“WELL’s SHOP occupancy has meaningfully inflected from its pandemic low of 73.2%, gaining 60 bps of occupancy since its bottom on March 12,” Sadler wrote in a note to investors. “Reflecting the recent improvement and the pace of gains, management guided to a 130 basis point increase in SHOP occupancy in 2Q21, which sharply contrasts with flat occupancy in March and a 310 basis point decline in average occupancy in 1Q21.”

The senior housing sector might be reaching the bottom for occupancy losses, and Welltower’smost recent occupancy gains are encouraging signs for investors, noted Green Street Senior Analyst Lukas Hartwich. He also believes Welltower’s just-announced recapitalization of U.K. operator HC-One could drive returns for the REIT.

“Welltower announced a $750M (2% of assets) secured loan investment in U.K. senior housing operator, HC-One,” Hartwich wrote in a note to investors. “While details are limited, the investment appears attractive at first glance.”

Welltower’s share price gained less than a percent, reaching $76.08 by the time the markets closed Thursday.

‘Path to recovery’

While the future is still hazy, Welltower’s leaders see a potential roadmap for the company’s recovery.

Assuming the company’s SHO portfolio occupancy returns to its pre-pandemic level of 87.3% with an operating margin of 30% in the coming years, leaders with the REIT believe it will see an additional $480 million added to its net operating income (NOI) — perhaps even more depending on the level of rent growth and new supply in that time.

But he also cautioned that Welltower is not committing to a specific time frame for that gain due to the uncertainty of the road ahead.

Some of the pieces of that recovery appear to be moving into place.

For instance, the company grew its move-ins by 81% between January and March of this year. Welltower’s level of move-ins in March amounted to about 86% of what they were during that time in 2019 — a sizable increase over January, when they sat at only 54% of 2019 levels.

Thanks to vaccination clinics, new cases of Covid-19 are also down 98% on a trailing 12-week basis compared to what Welltower’s communities saw at the peak of new infections in January. That has resulted in many of the REIT’s communities returning to “pre-Covid conditions in terms of lead generation and resumption of in-person tours, indoor visitation, communal dining, and social activities,” the REIT noted in its earnings release.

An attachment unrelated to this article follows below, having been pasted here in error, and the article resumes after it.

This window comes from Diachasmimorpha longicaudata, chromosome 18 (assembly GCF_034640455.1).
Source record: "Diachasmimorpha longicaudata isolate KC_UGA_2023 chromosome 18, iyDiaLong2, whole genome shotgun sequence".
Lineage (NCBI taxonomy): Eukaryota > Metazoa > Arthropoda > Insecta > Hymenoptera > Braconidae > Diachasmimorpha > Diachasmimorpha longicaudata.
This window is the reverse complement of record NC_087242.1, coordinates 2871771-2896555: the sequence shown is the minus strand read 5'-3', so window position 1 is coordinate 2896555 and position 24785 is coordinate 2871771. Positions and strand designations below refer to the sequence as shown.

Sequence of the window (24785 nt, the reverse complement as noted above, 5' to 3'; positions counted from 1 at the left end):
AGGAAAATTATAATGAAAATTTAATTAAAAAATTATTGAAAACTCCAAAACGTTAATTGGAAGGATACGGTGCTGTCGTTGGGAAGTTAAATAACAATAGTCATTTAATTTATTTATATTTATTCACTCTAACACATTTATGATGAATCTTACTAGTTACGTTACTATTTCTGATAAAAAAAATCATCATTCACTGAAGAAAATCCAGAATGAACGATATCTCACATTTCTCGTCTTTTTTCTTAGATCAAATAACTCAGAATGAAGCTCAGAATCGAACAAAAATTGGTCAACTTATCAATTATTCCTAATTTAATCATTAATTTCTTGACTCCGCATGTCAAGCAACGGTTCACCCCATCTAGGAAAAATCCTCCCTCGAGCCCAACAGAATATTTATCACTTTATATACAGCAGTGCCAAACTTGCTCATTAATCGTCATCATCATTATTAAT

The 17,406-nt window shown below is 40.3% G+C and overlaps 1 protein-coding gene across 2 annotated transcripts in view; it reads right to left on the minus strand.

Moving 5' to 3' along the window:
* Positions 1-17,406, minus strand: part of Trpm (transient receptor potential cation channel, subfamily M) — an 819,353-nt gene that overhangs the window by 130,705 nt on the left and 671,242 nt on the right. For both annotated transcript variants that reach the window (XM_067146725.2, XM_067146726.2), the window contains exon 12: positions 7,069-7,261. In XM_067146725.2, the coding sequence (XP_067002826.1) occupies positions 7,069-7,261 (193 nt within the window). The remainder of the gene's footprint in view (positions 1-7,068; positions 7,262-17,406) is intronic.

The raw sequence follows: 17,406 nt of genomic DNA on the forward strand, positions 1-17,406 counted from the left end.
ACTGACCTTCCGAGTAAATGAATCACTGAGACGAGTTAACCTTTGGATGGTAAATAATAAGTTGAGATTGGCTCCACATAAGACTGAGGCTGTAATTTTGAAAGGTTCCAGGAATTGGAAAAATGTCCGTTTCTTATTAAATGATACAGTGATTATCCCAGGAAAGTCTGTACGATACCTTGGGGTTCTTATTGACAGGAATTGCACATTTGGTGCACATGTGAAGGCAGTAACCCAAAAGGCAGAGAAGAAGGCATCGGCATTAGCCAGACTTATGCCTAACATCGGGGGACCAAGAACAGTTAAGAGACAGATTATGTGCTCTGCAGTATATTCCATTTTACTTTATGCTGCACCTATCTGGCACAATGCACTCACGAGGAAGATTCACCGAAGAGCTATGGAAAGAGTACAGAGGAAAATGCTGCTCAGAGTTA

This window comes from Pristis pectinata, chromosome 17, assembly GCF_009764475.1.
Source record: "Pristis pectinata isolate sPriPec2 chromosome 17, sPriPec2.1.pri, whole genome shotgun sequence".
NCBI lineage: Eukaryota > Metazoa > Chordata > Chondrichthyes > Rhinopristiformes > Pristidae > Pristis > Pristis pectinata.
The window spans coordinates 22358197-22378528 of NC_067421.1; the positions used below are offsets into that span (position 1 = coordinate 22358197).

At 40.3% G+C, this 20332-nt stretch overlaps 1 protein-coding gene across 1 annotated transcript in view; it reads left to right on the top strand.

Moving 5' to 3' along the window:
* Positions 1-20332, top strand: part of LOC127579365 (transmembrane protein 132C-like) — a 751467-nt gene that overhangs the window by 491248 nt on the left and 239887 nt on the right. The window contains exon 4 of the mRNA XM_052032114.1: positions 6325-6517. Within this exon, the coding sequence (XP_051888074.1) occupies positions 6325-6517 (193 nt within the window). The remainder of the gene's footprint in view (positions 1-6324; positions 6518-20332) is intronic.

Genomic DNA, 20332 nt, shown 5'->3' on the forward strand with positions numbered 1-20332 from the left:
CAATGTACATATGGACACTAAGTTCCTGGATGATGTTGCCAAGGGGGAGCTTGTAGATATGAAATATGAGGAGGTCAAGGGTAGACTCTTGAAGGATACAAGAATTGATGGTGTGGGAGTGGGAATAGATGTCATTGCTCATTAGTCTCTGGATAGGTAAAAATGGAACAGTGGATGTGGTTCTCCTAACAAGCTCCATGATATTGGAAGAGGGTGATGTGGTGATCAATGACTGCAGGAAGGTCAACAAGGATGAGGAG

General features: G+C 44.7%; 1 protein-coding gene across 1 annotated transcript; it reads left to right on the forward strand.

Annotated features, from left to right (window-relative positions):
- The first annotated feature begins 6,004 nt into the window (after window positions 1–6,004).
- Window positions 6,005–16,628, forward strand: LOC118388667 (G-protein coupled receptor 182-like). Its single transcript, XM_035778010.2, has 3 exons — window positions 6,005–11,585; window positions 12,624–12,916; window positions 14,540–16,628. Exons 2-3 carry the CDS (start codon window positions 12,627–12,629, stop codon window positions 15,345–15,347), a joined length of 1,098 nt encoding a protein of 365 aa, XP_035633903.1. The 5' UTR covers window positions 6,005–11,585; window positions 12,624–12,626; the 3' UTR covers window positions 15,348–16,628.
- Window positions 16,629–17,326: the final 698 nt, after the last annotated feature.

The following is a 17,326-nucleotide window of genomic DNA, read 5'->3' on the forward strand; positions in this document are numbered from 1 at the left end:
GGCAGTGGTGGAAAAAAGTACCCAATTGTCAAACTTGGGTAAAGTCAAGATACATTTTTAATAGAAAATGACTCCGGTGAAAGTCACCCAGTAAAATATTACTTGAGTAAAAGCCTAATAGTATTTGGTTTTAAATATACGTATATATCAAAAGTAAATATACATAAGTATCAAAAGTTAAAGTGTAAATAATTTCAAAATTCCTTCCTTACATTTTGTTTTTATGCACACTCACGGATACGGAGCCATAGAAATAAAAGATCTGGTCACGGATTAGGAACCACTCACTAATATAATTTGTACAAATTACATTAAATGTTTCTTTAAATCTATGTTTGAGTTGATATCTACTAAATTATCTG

The REIT is also making moves now to position its SHO portfolio and balance sheet for the future. Recent transactions include the $750 recapitalization of HC-One, the largest care home operator in the U.K.; its decision to substantially exit its operating relationship with nursing home giant Genesis HealthCare (NYSE: GEN); and an acquisition of eight communities operated by Harbor Retirement Associates (HRA) for $132 million.

The investment in HC-One, in particular, “fills a true strategic hole that we have in our portfolio [in the U.K.],” Mitra said. “We think this will be our platform.”

As Mitra alluded, there are still some potholes on Welltower’s road to recovery. Although its U.S. and U.K. SHO properties gained ground on occupancy in recent weeks, the company’s Canadian SHO assets still shed about 50 basis points since March 12.

“While most residents within our Canadian senior housing properties have been vaccinated, the rollout to the broader population has lagged meaningfully due to lockdown in certain areas,” Mitra said. “Within Ontario and Quebec, move-ins, tours and visitation have been highly restricted, which has ultimately led to an occupancy loss.”

Labor costs — a lingering headache for senior living providers in recent years and through the pandemic — are also expected to weigh on the company’s SHO portfolio. However, Mitra believes those costs may be offset by gains elsewhere, and that the REIT won’t see the kind of labor cost inflation that certain other industries are.

“Will you see labor cost inflation? Absolutely. But I think you will also see margin expansion,” Mitra said.